What’s Next After Rebuilding? Making Resilience Happen
A symposium presented by the Lincoln Institute of Land Policy and New Jersey Future:
Thursday, Oct. 30, 2014
3:30 pm – 5:30 pm
Rutgers – Edward J. Bloustein School of
Planning and Public Policy
Special Events Forum
33 Livingston Ave., New Brunswick, N.J.
Approved for 2 AICP CM credits
With the two-year anniversary of Superstorm Sandy on the horizon, what have we learned about rebuilding? This program, featuring Anthony Flint, fellow and director of public affairs at the Lincoln Institute of Land Policy, focused on concrete steps that are being taken to plan, pay for and implement resiliency measures on the ground. The event revisited the Rebuild by Design competition, which yielded six winning proposals nationally (two in New Jersey), reviewed national models that can inform New Jersey, and explored how the latest advances in resilient design will be paid for and where the cost burden will fall.
Below please find some photos of the event, and biographies of each of the speakers.
Meet the Speakers:
ANTHONY FLINT @anthonyflint is a fellow and director of public affairs at the Lincoln Institute of Land Policy, a think tank in Cambridge, Mass. He is author of Modern Man: The Life of Le Corbusier, Architect of Tomorrow; Wrestling with Moses: How Jane Jacobs Took on New York’s Master Builder and Transformed the American City; This Land: The Battle over Sprawl and the Future of America; and co-editor of Smart Growth Policies: An Evaluation of Programs and Outcomes. He has been a journalist for over 30 years, primarily at The Boston Globe, a policy advisor on smart growth for Massachusetts state government, a visiting scholar and Loeb Fellow at Harvard University’s Graduate School of Design, writer in residence at The American Library in Paris, and a practitioners fellow at The Rockefeller Foundation Bellagio Center. He is a contributor to CityLab, The Boston Globe, The New Republic, Metropolis, Planning magazine, and Planetizen, author of the blogs At Lincoln House and Developing Stories, and a curator/speaker at TEDxBeaconStreet and TEDxTampaBay.
AMY CHESTER is the managing director for Rebuild by Design, a design initiative of the Hurricane Sandy Task Force and HUD that culminated in $930 million being awarded to six projects to address structural and social vulnerabilities uncovered by Superstorm Sandy. She is responsible for the day to day operations, management, fundraising, and strategy of Rebuild by Design. Chester brings considerable experience in community engagement, policy, communications and real estate development to advocate for the urban environment. Previously, Chester worked for Mayor Michael Bloomberg as Chief of Staff to the Deputy Mayor for Legislative Affairs and as a Senior Policy Advisor, responsible for the engagement strategy and public vision of PlaNYC.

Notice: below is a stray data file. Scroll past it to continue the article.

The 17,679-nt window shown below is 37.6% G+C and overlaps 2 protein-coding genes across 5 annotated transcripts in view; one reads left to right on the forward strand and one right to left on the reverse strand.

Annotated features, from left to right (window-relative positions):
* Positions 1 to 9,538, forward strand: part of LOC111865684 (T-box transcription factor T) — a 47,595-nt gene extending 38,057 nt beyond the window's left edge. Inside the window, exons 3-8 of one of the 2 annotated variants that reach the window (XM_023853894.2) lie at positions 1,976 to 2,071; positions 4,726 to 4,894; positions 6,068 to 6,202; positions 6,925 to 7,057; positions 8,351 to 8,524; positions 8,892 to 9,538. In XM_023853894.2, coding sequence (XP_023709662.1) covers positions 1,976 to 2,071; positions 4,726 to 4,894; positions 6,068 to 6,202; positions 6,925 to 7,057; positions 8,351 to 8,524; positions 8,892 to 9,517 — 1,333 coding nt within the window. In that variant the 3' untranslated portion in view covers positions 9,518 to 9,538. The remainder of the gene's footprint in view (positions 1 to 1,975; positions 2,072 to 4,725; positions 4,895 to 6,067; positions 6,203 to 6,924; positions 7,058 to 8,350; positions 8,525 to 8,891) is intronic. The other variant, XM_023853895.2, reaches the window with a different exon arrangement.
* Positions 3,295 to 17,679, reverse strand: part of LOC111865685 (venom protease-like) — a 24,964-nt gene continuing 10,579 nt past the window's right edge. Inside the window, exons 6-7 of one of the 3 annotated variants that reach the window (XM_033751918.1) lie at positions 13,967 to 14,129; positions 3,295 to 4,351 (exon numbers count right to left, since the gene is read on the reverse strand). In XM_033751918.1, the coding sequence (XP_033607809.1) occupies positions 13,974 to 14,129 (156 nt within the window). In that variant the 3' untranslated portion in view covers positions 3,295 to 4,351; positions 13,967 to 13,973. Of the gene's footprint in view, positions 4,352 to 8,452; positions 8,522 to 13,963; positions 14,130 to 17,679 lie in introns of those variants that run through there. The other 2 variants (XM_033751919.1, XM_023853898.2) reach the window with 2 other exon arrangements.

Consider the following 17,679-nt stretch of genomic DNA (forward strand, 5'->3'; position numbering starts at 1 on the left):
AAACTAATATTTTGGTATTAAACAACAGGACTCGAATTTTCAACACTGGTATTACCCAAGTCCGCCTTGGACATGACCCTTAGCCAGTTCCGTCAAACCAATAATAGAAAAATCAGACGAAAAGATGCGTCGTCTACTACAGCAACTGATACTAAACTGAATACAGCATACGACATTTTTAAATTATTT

HENRY A. COLEMAN is a professor of public policy at Rutgers University’s Edward J. Bloustein School of Planning and Public Policy. He previously served as a Brookings Economic Policy Fellow, which he spent in the Office of Policy Development and Research at the U.S. Department of Housing and Urban Development and also served as a senior economist in the Office of the Chief Economist at the U.S. General Accounting Office. Dr. Coleman was the executive director of the New Jersey State and Local Expenditure and Revenue Policy (SLERP) Commission and was the assistant director of operations and research at the Office of State Planning and as a senior policy adviser in Governor James J. Florio’s Office of Management and Policy.
SHALINI VAJJHALA is the founder and CEO of re:focus partners, social entrepreneurs that design integrated resilient infrastructure systems and develop new public-private partnerships to align public funds and leverage private investment for vulnerable communities around the world. Before starting re:focus partners, Shalini served as Special Representative in the Office of Administrator Lisa Jackson at the US Environmental Protection Agency where she led the US-Brazil Joint Initiative on Urban Sustainability (JIUS) announced in March 2011 by Presidents Obama and Rousseff. Previously, Shalini served as Deputy Assistant Administrator in the Office of International & Tribal Affairs at the US EPA and as Deputy Associate Director for Energy and Climate at the White House Council on Environmental Quality. She joined the Obama Administration from Resources for the Future, where she was awarded a patent for her work on the Adaptation Atlas.
Following the symposium, New Jersey Future hosted a reception to honor its longtime trustee Henry A. Coleman. More information about the event honoring Henry Coleman.